STUDY OF ATTITUDES TOWARDS THE USE OF MOBILE PHONES WHILE DRIVING WITH IMPLICIT ASSOCIATION TESTS AND SELF-ASSESSMENT PROCEDURES
Keywords:Attitudes towards driving, drivers, explicit, implicit measurements, personality factors
AbstractAnalysis of studies shows that in studying attitudes towards risky and safe driving only few researches are based on the use of implicit methods. The aim of the study: the study of attitudes towards the use of mobile phones while driving with the use of Implicit Association Tests and self-assessment procedures. Participants: 69, age 21-59, M = 42, SD = 9.02, 27 female and 42 male, all with B category driver licenses, driving experience 9-24 years. Implicit measurements: two experimental procedures of the Implicit Association Test (IAT) developed by the authors for measuring attitudes towards the use of mobile phones while driving: IAT and self-concept IAT Explicit measurements: a self-assessment procedure developed by the authors "Scale of measuring attitudes towards the use of mobile phones while driving," cross-cultural Personality Questionnaire ZKPQ-50-CC (Aluja, Rossier, García, Angleitner, Kuhlman, & Zuckerman, 2006). A positive relationship between the results of measurements using IAT and self-concept IAT was found in participants with high anxiety. The effect size obtained with the IAT is larger than the effect size obtained with self-concept IAT. A relationship between the results of measurement of attitudes towards the use a mobile phone while driving, measured by experimental procedures and the personal factors was found.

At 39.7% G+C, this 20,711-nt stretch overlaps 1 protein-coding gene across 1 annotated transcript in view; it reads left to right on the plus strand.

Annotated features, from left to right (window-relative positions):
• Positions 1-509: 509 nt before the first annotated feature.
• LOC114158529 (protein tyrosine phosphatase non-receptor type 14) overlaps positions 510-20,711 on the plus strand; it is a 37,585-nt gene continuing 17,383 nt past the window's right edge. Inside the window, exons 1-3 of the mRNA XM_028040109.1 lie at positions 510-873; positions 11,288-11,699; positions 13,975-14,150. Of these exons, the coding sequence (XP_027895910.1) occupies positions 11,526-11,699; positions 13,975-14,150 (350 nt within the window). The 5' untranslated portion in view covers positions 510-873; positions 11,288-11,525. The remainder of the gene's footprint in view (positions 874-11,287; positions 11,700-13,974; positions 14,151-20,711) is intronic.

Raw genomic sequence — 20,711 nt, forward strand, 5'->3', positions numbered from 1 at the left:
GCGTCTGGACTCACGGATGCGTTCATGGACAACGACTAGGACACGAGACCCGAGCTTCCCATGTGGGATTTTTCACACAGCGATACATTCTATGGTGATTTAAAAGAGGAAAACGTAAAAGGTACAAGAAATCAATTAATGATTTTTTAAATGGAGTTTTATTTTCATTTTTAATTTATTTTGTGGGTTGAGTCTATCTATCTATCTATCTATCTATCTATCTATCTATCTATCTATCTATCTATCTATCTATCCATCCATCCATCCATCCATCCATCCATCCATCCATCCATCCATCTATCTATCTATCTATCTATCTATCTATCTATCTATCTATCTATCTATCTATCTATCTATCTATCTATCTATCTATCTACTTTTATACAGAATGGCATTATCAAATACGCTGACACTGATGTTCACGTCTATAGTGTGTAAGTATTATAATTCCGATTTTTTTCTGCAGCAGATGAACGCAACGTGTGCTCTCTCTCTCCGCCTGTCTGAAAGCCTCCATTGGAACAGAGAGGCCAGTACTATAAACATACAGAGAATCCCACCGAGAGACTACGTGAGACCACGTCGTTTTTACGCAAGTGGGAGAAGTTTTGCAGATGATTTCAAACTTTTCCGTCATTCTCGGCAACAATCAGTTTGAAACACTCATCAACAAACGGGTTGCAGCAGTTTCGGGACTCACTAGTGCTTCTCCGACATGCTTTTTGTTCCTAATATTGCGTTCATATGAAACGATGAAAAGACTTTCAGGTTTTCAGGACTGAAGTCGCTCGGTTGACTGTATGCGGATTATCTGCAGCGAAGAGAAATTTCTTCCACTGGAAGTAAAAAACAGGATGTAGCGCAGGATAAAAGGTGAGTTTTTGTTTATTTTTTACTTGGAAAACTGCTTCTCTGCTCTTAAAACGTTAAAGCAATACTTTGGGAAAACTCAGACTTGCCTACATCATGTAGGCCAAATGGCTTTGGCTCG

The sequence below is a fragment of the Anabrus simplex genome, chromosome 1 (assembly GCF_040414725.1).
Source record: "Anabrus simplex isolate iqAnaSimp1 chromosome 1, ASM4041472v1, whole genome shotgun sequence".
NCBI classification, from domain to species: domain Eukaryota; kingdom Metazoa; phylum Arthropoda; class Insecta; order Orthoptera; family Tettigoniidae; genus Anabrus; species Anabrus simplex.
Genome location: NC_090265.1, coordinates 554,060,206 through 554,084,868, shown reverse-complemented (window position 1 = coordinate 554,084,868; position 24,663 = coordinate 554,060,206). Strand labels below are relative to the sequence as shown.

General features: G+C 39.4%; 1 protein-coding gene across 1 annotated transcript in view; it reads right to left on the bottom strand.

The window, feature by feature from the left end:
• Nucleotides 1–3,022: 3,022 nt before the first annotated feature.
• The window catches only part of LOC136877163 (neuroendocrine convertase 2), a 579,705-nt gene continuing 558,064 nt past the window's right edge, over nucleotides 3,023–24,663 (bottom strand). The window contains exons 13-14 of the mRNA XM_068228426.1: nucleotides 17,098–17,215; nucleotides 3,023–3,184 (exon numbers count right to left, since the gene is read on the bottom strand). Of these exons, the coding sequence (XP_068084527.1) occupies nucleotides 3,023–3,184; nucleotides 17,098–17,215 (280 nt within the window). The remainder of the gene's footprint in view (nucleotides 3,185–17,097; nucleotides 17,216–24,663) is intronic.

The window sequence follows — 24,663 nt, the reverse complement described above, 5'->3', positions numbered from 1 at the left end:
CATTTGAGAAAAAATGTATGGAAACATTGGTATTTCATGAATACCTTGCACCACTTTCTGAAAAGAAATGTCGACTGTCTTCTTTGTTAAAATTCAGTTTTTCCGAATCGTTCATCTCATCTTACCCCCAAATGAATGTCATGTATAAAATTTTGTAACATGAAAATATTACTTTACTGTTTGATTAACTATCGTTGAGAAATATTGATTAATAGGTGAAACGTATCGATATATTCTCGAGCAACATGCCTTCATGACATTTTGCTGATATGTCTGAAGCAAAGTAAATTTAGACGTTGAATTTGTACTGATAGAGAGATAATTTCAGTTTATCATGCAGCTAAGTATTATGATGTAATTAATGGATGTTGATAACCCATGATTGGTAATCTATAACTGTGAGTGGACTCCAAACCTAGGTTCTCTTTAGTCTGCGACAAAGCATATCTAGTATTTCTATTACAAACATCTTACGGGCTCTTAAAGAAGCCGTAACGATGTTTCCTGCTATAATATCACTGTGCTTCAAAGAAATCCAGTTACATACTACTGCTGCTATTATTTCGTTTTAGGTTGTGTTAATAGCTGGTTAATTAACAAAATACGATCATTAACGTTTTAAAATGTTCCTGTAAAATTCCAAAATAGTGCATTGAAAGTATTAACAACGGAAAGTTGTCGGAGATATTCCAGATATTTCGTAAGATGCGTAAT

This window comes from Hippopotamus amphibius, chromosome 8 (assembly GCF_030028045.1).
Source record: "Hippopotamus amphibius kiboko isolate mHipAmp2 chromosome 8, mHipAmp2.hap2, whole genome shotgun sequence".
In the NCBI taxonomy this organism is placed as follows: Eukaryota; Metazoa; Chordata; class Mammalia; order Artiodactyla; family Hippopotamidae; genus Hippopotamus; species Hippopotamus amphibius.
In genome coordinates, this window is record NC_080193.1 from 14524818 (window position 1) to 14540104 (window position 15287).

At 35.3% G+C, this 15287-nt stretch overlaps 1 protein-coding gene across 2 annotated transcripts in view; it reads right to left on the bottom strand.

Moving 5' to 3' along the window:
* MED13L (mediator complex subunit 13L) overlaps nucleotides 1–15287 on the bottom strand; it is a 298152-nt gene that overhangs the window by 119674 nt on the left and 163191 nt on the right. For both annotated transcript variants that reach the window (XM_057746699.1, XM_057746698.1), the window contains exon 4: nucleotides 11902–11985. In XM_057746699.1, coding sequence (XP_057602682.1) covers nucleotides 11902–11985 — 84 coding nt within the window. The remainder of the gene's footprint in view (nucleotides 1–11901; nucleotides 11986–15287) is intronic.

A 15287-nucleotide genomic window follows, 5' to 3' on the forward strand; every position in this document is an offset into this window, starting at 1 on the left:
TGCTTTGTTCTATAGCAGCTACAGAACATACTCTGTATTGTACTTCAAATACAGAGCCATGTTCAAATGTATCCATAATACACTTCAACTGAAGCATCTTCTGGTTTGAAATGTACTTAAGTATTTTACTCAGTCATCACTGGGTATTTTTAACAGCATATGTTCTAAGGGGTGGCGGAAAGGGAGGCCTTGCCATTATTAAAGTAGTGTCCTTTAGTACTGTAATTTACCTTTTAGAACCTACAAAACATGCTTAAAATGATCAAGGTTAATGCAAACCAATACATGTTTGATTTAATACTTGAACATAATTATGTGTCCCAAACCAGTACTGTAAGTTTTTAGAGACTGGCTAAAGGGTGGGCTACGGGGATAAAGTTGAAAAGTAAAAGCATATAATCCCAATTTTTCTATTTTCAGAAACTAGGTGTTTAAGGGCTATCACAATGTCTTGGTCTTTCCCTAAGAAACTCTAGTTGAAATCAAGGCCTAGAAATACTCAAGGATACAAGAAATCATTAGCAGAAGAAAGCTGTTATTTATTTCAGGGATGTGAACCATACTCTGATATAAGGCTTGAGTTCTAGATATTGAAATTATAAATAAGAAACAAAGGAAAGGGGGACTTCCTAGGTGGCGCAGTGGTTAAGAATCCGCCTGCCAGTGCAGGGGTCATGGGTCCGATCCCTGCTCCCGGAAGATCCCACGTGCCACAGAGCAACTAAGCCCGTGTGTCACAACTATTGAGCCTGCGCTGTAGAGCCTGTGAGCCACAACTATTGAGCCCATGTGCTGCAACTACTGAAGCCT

Aluja, A., Rossier, J., Garcıa, L.F., Angleitner, A., Kuhlman, M. & Zuckerman, M. (2006). A cross-cultural shortened form of the ZKPQ (ZKPQ-50-cc) adapted to English, French, German, and Spanish languages. Personality and Individual Differences, 41, 619–628.
Amado, S., & Ulupinar, P. (2005). The effects of conversation on attention and peripheral detection: Is talking with a passenger and talking on the cell phone different? Transportation Research Part F, 8, 383–395. http://dx.doi.org/10.1016/j.trf.2005.05.001.
American Psychological Association (2009). APA concise dictionary of psychology. Washington, DC: American Psychological Association.
Bener, A., Lajunen, T., Ozkan, T., & Haigney, D. (2006). The effect of mobile phone use on driving style and driving skills. IJC Crash, 11(5), 459–465. Retrieved from
Bener, A., Crundall, D., }Ozkan, T., & Lajunen, T. (2010). Mobile phone use while driving: A major public health problem in an Arabian society, State of Qatarmobile phone use and the risk of motor vehicle crashes. Journal Public Health, 18, 123–129. Retrieved from
Ellis, P.D. (2010). The essential guide to effect sizes. Statistical power, meta-analysis, and the interpretation of research results. Cambridge: University Press.
Fazio, R. H., Chen, J., McDonel, E. C., & Sher-man, S. J. (1982). Attitude accessibility, atti-tude-behavior consistency and the strength of the object-evaluation association. Journal of Experimental Social Psychology, 18, 339-357.